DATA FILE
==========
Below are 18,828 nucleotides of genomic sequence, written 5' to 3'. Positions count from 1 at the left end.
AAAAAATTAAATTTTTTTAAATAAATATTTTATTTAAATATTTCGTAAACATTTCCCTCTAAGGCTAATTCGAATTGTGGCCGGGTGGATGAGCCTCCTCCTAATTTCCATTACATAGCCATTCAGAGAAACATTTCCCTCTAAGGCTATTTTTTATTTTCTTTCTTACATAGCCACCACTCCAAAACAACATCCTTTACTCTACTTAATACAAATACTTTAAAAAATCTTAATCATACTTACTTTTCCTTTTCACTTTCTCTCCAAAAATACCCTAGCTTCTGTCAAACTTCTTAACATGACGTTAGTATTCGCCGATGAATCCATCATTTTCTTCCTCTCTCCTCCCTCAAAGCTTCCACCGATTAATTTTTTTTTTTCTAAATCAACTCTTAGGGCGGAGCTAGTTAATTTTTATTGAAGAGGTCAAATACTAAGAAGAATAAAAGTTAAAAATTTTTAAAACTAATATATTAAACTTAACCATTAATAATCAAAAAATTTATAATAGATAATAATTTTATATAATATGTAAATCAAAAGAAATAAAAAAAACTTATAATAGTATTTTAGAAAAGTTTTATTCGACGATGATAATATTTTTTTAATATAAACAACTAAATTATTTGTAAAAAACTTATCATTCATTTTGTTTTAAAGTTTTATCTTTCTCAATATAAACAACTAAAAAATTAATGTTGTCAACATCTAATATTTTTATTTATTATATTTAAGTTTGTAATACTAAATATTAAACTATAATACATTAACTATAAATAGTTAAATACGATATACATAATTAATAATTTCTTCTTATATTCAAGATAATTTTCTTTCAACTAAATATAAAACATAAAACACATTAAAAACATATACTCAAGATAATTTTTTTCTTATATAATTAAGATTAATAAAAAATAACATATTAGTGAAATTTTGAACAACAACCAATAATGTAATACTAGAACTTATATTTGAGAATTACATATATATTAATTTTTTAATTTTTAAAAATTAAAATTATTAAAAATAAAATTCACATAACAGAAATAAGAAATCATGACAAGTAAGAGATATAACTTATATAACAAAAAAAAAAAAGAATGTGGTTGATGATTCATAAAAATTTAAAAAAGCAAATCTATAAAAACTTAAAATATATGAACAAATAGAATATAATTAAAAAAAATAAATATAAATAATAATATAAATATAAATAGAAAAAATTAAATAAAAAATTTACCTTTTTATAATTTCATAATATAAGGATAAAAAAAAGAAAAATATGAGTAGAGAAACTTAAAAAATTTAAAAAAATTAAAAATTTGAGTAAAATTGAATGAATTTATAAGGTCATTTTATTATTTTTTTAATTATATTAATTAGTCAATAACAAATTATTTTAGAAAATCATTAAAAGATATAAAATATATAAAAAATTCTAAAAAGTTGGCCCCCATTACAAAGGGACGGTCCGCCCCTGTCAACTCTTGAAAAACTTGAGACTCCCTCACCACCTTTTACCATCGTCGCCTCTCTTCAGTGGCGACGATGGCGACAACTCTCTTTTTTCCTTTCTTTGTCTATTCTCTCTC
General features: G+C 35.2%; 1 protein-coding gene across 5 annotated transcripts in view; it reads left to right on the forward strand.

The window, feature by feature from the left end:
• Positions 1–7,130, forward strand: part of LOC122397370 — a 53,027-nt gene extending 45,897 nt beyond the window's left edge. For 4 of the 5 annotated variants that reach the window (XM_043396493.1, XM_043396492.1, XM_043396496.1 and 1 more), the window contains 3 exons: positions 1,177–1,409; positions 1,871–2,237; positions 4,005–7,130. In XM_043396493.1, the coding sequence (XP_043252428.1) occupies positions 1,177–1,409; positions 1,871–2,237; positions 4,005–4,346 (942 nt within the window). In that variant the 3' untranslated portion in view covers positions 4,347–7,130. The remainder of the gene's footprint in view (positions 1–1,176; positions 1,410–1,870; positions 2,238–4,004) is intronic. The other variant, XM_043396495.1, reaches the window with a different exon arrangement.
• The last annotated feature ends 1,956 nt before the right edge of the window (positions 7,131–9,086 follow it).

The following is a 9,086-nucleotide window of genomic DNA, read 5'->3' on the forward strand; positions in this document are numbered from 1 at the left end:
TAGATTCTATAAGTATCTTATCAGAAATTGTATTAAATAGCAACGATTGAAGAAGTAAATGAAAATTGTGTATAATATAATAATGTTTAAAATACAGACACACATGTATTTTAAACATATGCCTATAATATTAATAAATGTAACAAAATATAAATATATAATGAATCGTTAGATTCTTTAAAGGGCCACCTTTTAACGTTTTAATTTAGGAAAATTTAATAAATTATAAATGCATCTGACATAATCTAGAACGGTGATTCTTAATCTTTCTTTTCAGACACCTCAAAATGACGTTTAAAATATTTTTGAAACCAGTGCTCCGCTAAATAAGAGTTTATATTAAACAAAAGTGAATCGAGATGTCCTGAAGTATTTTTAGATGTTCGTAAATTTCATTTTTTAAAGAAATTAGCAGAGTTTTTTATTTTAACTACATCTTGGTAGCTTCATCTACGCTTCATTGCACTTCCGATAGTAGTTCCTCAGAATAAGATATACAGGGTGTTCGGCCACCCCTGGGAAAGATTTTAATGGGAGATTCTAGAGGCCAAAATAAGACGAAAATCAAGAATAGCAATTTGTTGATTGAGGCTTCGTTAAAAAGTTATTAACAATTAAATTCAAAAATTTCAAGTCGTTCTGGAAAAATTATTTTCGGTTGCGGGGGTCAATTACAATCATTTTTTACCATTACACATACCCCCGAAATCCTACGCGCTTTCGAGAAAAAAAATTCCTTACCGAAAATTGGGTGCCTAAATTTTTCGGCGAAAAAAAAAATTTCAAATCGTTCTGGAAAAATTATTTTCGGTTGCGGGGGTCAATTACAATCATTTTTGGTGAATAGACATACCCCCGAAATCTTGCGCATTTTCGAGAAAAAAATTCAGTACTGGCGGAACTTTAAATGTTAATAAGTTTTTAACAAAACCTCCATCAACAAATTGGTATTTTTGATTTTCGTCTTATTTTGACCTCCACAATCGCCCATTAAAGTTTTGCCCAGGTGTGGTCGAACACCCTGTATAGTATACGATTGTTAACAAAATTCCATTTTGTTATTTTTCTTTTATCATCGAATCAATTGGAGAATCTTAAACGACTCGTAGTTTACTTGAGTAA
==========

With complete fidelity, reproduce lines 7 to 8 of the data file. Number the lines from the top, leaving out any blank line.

The following is a 9,086-nucleotide window of genomic DNA, read 5'->3' on the forward strand; positions in this document are numbered from 1 at the left end:
TAGATTCTATAAGTATCTTATCAGAAATTGTATTAAATAGCAACGATTGAAGAAGTAAATGAAAATTGTGTATAATATAATAATGTTTAAAATACAGACACACATGTATTTTAAACATATGCCTATAATATTAATAAATGTAACAAAATATAAATATATAATGAATCGTTAGATTCTTTAAAGGGCCACCTTTTAACGTTTTAATTTAGGAAAATTTAATAAATTATAAATGCATCTGACATAATCTAGAACGGTGATTCTTAATCTTTCTTTTCAGACACCTCAAAATGACGTTTAAAATATTTTTGAAACCAGTGCTCCGCTAAATAAGAGTTTATATTAAACAAAAGTGAATCGAGATGTCCTGAAGTATTTTTAGATGTTCGTAAATTTCATTTTTTAAAGAAATTAGCAGAGTTTTTTATTTTAACTACATCTTGGTAGCTTCATCTACGCTTCATTGCACTTCCGATAGTAGTTCCTCAGAATAAGATATACAGGGTGTTCGGCCACCCCTGGGAAAGATTTTAATGGGAGATTCTAGAGGCCAAAATAAGACGAAAATCAAGAATAGCAATTTGTTGATTGAGGCTTCGTTAAAAAGTTATTAACAATTAAATTCAAAAATTTCAAGTCGTTCTGGAAAAATTATTTTCGGTTGCGGGGGTCAATTACAATCATTTTTTACCATTACACATACCCCCGAAATCCTACGCGCTTTCGAGAAAAAAAATTCCTTACCGAAAATTGGGTGCCTAAATTTTTCGGCGAAAAAAAAAATTTCAAATCGTTCTGGAAAAATTATTTTCGGTTGCGGGGGTCAATTACAATCATTTTTGGTGAATAGACATACCCCCGAAATCTTGCGCATTTTCGAGAAAAAAATTCAGTACTGGCGGAACTTTAAATGTTAATAAGTTTTTAACAAAACCTCCATCAACAAATTGGTATTTTTGATTTTCGTCTTATTTTGACCTCCACAATCGCCCATTAAAGTTTTGCCCAGGTGTGGTCGAACACCCTGTATAGTATACGATTGTTAACAAAATTCCATTTTGTTATTTTTCTTTTATCATCGAATCAATTGGAGAATCTTAAACGACTCGTAGTTTACTTGAGTAA